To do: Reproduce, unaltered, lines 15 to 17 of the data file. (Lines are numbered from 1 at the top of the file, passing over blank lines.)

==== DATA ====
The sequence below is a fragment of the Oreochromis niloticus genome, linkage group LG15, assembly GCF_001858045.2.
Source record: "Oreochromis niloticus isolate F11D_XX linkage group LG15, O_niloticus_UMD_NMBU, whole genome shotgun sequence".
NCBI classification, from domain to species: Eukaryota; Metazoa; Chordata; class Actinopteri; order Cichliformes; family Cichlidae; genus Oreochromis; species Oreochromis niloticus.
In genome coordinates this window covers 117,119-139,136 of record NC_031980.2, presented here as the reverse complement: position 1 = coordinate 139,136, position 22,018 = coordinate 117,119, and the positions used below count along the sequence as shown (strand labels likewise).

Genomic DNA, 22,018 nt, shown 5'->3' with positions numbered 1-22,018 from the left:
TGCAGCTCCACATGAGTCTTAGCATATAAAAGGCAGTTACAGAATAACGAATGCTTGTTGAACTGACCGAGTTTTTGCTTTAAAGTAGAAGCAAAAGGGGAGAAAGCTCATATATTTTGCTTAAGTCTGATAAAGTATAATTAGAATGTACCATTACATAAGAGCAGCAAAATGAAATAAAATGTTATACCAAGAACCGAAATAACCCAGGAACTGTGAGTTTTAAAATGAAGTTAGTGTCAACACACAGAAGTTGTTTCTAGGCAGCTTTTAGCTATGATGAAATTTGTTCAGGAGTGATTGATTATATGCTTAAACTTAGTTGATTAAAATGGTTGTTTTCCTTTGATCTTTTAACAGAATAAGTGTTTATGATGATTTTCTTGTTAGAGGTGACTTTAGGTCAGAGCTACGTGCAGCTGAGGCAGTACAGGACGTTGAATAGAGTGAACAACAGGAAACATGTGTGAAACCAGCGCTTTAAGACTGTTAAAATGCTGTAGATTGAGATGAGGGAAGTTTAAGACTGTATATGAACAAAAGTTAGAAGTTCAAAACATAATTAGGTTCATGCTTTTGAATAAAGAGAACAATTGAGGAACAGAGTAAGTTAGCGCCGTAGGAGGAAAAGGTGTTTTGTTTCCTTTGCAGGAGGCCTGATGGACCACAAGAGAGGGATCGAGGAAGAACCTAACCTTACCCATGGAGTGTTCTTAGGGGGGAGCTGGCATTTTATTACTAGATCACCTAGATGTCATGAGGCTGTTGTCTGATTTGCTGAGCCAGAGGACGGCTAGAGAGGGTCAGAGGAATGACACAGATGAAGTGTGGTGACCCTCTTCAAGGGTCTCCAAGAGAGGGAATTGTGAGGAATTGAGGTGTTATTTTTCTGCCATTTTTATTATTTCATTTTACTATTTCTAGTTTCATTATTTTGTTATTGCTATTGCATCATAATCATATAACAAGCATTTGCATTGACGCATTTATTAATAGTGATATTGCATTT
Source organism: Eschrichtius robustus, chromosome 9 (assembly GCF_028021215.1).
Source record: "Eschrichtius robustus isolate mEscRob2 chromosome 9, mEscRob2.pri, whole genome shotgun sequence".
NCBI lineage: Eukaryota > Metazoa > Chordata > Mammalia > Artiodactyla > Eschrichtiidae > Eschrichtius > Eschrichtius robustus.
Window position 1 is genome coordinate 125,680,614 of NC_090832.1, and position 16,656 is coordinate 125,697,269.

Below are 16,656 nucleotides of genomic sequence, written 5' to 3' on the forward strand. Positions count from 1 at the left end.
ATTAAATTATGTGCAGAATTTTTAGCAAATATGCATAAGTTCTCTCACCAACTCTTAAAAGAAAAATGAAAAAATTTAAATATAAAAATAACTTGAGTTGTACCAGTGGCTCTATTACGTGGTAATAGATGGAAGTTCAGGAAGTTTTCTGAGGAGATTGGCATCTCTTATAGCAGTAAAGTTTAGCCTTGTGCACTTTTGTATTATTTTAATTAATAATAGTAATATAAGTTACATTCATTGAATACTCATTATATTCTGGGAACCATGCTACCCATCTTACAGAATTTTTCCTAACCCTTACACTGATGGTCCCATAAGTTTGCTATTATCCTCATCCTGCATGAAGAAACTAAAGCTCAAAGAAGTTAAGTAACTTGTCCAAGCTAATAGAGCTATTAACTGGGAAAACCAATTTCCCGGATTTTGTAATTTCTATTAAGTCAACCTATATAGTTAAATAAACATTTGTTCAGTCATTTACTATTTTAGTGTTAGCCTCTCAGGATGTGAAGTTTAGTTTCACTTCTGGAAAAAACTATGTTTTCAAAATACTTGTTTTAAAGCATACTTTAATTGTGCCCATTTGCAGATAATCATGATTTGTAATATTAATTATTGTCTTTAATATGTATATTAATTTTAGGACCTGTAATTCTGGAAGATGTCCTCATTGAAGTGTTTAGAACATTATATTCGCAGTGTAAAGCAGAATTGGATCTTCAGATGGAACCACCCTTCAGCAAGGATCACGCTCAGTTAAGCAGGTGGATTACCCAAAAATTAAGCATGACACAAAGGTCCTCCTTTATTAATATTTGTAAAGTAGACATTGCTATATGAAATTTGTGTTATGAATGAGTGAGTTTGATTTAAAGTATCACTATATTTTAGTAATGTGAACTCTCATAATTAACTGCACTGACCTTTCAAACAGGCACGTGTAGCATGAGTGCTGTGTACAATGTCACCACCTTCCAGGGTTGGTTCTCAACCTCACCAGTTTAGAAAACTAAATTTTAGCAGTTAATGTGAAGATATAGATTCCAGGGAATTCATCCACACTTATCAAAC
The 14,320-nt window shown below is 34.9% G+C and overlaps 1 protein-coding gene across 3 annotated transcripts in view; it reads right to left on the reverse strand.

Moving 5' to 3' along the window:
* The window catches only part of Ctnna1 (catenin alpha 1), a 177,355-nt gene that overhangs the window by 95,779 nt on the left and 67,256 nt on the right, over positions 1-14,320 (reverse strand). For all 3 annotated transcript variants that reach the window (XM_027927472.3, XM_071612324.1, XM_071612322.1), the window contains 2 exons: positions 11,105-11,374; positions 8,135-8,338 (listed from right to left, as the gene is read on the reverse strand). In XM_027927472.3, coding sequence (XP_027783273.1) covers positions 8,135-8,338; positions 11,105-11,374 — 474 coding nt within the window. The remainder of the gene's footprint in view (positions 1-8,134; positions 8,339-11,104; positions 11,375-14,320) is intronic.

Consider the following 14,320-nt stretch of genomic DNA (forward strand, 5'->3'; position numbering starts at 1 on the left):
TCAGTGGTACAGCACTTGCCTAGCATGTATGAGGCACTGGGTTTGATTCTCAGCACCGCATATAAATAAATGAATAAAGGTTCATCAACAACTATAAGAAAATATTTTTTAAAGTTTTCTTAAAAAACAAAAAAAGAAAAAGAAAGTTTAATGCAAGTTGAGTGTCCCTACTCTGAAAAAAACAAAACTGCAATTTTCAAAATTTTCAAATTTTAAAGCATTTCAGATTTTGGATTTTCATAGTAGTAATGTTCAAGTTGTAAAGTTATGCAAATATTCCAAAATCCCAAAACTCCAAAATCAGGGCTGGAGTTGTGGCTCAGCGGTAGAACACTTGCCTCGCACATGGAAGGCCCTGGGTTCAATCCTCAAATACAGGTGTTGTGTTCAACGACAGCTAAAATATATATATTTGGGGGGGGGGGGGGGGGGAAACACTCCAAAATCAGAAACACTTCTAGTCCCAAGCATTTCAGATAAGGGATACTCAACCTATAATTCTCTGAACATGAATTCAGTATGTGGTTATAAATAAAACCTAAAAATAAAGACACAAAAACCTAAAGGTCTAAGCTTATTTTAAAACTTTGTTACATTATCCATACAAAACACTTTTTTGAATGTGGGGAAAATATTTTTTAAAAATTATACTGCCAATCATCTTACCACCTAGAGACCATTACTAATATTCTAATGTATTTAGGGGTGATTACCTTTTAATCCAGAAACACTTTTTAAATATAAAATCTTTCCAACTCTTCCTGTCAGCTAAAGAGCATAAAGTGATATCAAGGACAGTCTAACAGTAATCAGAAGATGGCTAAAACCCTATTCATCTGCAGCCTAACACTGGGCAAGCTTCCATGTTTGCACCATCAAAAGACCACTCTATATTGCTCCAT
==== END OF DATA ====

* The window catches only part of Ctnna1 (catenin alpha 1), a 177,355-nt gene that overhangs the window by 95,779 nt on the left and 67,256 nt on the right, over positions 1-14,320 (reverse strand). For all 3 annotated transcript variants that reach the window (XM_027927472.3, XM_071612324.1, XM_071612322.1), the window contains 2 exons: positions 11,105-11,374; positions 8,135-8,338 (listed from right to left, as the gene is read on the reverse strand). In XM_027927472.3, coding sequence (XP_027783273.1) covers positions 8,135-8,338; positions 11,105-11,374 — 474 coding nt within the window. The remainder of the gene's footprint in view (positions 1-8,134; positions 8,339-11,104; positions 11,375-14,320) is intronic.

Consider the following 14,320-nt stretch of genomic DNA (forward strand, 5'->3'; position numbering starts at 1 on the left):
TCAGTGGTACAGCACTTGCCTAGCATGTATGAGGCACTGGGTTTGATTCTCAGCACCGCATATAAATAAATGAATAAAGGTTCATCAACAACTATAAGAAAATATTTTTTAAAGTTTTCTTAAAAAACAAAAAAAGAAAAAGAAAGTTTAATGCAAGTTGAGTGTCCCTACTCTGAAAAAAACAAAACTGCAATTTTCAAAATTTTCAAATTTTAAAGCATTTCAGATTTTGGATTTTCATAGTAGTAATGTTCAAGTTGTAAAGTTATGCAAATATTCCAAAATCCCAAAACTCCAAAATCAGGGCTGGAGTTGTGGCTCAGCGGTAGAACACTTGCCTCGCACATGGAAGGCCCTGGGTTCAATCCTCAAATACAGGTGTTGTGTTCAACGACAGCTAAAATATATATATTTGGGGGGGGGGGGGGGGGGAAACACTCCAAAATCAGAAACACTTCTAGTCCCAAGCATTTCAGATAAGGGATACTCAACCTATAATTCTCTGAACATGAATTCAGTATGTGGTTATAAATAAAACCTAAAAATAAAGACACAAAAACCTAAAGGTCTAAGCTTATTTTAAAACTTTGTTACATTATCCATACAAAACACTTTTTTGAATGTGGGGAAAATATTTTTTAAAAATTATACTGCCAATCATCTTACCACCTAGAGACCATTACTAATATTCTAATGTATTTAGGGGTGATTACCTTTTAATCCAGAAACACTTTTTAAATATAAAATCTTTCCAACTCTTCCTGTCAGCTAAAGAGCATAAAGTGATATCAAGGACAGTCTAACAGTAATCAGAAGATGGCTAAAACCCTATTCATCTGCAGCCTAACACTGGGCAAGCTTCCATGTTTGCACCATCAAAAGACCACTCTATATTGCTCCAT